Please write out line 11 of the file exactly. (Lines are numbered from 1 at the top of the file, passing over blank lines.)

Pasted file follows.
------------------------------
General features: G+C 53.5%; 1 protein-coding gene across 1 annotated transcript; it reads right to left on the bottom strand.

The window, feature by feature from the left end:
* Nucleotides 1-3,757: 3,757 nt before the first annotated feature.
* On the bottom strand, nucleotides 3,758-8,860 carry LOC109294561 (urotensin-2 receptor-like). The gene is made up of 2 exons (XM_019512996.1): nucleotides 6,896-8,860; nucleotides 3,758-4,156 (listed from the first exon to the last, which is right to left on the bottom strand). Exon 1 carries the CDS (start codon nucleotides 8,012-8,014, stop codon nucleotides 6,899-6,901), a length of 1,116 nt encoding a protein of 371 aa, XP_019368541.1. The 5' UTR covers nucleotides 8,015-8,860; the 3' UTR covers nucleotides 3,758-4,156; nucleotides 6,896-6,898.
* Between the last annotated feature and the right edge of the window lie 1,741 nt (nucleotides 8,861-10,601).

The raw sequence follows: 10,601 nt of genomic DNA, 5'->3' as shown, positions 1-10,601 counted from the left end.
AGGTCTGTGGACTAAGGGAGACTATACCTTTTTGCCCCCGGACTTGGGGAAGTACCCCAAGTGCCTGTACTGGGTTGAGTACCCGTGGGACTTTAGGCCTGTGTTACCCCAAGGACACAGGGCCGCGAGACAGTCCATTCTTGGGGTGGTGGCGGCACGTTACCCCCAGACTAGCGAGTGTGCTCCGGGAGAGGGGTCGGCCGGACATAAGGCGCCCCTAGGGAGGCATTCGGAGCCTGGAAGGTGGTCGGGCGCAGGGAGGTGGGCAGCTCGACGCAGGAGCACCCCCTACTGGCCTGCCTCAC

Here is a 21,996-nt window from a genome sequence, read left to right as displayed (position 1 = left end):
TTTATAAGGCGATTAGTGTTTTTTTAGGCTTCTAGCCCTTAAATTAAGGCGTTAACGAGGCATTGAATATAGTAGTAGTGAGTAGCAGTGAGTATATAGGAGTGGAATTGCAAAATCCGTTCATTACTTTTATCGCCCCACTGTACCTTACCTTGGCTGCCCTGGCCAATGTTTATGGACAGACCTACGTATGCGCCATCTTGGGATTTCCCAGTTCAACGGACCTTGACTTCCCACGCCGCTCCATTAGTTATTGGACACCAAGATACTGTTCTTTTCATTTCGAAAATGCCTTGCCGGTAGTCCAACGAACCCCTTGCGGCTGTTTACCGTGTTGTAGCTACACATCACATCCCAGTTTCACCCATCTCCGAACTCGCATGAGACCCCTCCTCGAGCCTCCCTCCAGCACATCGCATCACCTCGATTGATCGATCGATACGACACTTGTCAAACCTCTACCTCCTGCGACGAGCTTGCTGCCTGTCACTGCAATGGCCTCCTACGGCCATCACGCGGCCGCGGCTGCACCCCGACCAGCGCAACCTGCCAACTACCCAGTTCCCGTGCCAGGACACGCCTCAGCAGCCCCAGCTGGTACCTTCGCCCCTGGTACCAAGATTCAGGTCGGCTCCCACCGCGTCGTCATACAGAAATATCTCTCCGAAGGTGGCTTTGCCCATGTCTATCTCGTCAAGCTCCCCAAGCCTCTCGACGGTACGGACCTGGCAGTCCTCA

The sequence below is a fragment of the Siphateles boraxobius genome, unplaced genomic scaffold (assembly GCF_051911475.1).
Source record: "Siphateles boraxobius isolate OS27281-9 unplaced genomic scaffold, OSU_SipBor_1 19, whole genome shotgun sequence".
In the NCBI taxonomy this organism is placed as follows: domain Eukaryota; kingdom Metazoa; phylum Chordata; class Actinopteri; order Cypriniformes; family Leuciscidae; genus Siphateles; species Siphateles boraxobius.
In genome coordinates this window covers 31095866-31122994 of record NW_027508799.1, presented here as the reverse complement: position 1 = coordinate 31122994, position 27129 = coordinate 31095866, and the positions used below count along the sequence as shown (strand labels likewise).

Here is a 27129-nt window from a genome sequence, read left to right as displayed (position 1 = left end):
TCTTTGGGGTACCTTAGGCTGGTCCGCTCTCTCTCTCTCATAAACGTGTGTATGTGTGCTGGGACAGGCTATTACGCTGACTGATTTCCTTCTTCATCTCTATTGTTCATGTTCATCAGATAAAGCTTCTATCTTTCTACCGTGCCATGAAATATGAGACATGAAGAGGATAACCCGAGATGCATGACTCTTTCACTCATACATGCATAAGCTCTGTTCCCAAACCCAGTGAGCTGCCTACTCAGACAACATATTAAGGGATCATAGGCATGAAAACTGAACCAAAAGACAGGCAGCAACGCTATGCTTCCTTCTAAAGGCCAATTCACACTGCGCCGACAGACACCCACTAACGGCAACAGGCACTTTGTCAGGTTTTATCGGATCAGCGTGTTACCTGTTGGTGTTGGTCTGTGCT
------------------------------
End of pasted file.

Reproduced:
Source record: "Siphateles boraxobius isolate OS27281-9 unplaced genomic scaffold, OSU_SipBor_1 19, whole genome shotgun sequence".